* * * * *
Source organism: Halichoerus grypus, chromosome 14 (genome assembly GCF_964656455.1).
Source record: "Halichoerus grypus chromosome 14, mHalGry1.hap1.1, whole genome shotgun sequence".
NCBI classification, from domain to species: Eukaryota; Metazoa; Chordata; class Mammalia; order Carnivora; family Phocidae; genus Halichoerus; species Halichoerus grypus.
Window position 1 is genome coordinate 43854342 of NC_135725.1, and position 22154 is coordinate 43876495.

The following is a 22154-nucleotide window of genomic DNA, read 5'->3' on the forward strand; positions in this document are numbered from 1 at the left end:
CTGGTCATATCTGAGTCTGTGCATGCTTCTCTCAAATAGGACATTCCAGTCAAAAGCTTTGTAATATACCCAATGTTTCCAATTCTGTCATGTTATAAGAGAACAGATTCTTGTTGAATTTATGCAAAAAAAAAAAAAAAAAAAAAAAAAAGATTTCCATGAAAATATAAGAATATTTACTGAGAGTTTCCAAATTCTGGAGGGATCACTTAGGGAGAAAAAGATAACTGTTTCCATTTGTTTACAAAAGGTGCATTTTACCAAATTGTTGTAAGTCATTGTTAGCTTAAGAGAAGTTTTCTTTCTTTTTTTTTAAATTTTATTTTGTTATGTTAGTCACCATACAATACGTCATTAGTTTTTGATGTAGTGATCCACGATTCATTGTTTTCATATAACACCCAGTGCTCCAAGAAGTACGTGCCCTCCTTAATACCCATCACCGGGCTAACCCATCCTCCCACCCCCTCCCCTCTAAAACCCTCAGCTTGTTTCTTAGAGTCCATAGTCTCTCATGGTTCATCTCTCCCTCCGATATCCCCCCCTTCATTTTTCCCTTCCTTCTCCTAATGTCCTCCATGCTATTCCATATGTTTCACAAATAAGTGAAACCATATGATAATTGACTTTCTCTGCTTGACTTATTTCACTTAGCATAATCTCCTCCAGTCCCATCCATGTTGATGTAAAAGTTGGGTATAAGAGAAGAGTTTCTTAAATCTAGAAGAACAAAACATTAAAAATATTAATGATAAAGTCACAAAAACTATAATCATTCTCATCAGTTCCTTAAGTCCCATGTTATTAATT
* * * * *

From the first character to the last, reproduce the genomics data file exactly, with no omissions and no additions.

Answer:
Source organism: Halichoerus grypus, chromosome 14 (genome assembly GCF_964656455.1).
Source record: "Halichoerus grypus chromosome 14, mHalGry1.hap1.1, whole genome shotgun sequence".
NCBI classification, from domain to species: Eukaryota; Metazoa; Chordata; class Mammalia; order Carnivora; family Phocidae; genus Halichoerus; species Halichoerus grypus.
Window position 1 is genome coordinate 43854342 of NC_135725.1, and position 22154 is coordinate 43876495.

The following is a 22154-nucleotide window of genomic DNA, read 5'->3' on the forward strand; positions in this document are numbered from 1 at the left end:
CTGGTCATATCTGAGTCTGTGCATGCTTCTCTCAAATAGGACATTCCAGTCAAAAGCTTTGTAATATACCCAATGTTTCCAATTCTGTCATGTTATAAGAGAACAGATTCTTGTTGAATTTATGCAAAAAAAAAAAAAAAAAAAAAAAAAAGATTTCCATGAAAATATAAGAATATTTACTGAGAGTTTCCAAATTCTGGAGGGATCACTTAGGGAGAAAAAGATAACTGTTTCCATTTGTTTACAAAAGGTGCATTTTACCAAATTGTTGTAAGTCATTGTTAGCTTAAGAGAAGTTTTCTTTCTTTTTTTTTAAATTTTATTTTGTTATGTTAGTCACCATACAATACGTCATTAGTTTTTGATGTAGTGATCCACGATTCATTGTTTTCATATAACACCCAGTGCTCCAAGAAGTACGTGCCCTCCTTAATACCCATCACCGGGCTAACCCATCCTCCCACCCCCTCCCCTCTAAAACCCTCAGCTTGTTTCTTAGAGTCCATAGTCTCTCATGGTTCATCTCTCCCTCCGATATCCCCCCCTTCATTTTTCCCTTCCTTCTCCTAATGTCCTCCATGCTATTCCATATGTTTCACAAATAAGTGAAACCATATGATAATTGACTTTCTCTGCTTGACTTATTTCACTTAGCATAATCTCCTCCAGTCCCATCCATGTTGATGTAAAAGTTGGGTATAAGAGAAGAGTTTCTTAAATCTAGAAGAACAAAACATTAAAAATATTAATGATAAAGTCACAAAAACTATAATCATTCTCATCAGTTCCTTAAGTCCCATGTTATTAATT